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DXMFilter1.zip (20K)

Version 1,0,0,1, for Visual C++

What is DXMFilter?

DXMFilter is a way of creating a Visual C++ 5.0 project for a Microsoft DirectX Media (DirectShow) compatible COM filter. You can use it instead of the vc5 kit included with the SDK.

It will create the code for a filter with no pins. This can then be modified by you to add pin and other code to create a useful filter...

DMFilter Screenshot

Installing DXMFilter

Copy the two files contained in dxmfilter1.zip:


to your Visual Studio templates directory, usually:

\Program Files\DevStudio\SharedIDE\Template

When you next use File:New, the projects tab should contain an entry for 'DirectXMedia Filter Wizard'. Select this and proceed as normal when creating projects.

For Visual C++ 6.0, the correct directory to install to is (by default):

\Program Files\Microsoft Visual Studio\Common\MSDev98\Template

Author and Legal

DXMFilter is copyright John McAleely 1998. It is freeware, and has no warranty. Use it at your own risk.

All trademarks are acknowledged. There are probably several owned by Microsoft and used in DXMFilter.


John McAleely
6th September 1998.

Known limitations

What is DirectX Media?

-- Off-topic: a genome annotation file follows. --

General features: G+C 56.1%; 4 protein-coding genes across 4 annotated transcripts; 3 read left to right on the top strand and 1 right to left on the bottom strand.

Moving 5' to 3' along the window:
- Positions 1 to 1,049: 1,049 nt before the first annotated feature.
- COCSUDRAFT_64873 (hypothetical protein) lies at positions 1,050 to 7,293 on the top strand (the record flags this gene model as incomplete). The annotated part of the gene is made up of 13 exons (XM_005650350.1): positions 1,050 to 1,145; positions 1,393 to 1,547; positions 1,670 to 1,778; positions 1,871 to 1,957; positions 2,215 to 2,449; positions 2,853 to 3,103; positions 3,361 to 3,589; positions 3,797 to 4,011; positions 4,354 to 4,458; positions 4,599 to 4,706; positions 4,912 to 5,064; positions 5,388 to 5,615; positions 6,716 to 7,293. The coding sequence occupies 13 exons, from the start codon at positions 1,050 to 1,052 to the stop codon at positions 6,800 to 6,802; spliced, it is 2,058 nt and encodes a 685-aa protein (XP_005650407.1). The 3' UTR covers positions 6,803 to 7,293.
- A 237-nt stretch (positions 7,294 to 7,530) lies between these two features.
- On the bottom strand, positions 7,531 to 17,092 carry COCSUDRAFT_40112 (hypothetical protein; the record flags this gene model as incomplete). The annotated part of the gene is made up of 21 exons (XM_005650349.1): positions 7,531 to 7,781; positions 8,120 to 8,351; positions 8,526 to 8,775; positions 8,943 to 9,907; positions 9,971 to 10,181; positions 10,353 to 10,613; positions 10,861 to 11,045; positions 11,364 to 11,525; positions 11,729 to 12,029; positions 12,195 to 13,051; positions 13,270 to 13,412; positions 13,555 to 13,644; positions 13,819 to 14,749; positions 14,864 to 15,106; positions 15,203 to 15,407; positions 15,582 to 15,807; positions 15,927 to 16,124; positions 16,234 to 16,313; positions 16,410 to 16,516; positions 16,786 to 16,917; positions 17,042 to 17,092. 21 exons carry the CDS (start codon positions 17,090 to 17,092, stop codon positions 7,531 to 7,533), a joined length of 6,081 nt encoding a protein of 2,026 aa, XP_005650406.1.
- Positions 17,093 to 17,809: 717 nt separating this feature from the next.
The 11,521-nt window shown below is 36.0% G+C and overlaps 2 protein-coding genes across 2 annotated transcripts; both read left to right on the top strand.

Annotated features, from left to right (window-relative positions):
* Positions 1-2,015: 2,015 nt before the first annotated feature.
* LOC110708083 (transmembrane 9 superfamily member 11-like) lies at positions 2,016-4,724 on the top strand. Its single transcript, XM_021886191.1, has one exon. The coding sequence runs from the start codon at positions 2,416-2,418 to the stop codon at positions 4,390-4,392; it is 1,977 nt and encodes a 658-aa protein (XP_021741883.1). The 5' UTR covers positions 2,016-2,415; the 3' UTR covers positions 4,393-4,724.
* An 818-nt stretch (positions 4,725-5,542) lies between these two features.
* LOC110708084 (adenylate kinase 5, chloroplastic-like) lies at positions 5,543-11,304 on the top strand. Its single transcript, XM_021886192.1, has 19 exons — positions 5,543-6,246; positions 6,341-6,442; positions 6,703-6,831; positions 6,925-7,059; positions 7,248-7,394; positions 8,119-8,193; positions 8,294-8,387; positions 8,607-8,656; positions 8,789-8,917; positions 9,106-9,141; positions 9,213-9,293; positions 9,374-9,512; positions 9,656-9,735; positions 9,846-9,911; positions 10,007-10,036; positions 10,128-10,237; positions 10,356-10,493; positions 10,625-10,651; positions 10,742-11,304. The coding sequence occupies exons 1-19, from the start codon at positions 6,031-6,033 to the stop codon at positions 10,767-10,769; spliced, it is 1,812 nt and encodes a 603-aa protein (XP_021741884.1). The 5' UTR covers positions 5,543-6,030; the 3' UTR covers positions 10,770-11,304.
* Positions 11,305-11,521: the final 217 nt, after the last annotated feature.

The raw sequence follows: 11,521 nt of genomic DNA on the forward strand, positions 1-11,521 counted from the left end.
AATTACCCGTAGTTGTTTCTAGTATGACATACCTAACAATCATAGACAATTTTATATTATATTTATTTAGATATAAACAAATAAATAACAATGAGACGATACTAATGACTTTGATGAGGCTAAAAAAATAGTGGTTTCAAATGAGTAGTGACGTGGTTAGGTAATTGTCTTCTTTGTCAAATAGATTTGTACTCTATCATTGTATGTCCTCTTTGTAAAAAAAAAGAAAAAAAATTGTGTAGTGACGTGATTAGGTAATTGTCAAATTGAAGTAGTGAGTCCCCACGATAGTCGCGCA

DirectX Media is a part of the Microsoft DirectX family of developer products for producing high-performance Win32 multimedia and games applications. Within DirectX Media, there are several technologies, and DirectShow is the relevant part for filter writers. DirectShow is intended to provide a way of managing 'streams' of data and (for example) their presentation to the user. You can use DirectX Media and the DirectShow components to play AVI, MPEG and other files. DVD and Video Capture are additional applications, although when you write your own filters the possibilities are not limited by the contents of the SDK...

Why would I want to write a filter?

There are many reasons, some of which include:

Finding out more:

The Microsoft DirectX Site
Including the DirectShow Page.
GDCL was founded by Geraint Davies, DirectShow's original architect.

This page © John McAleely, July 2001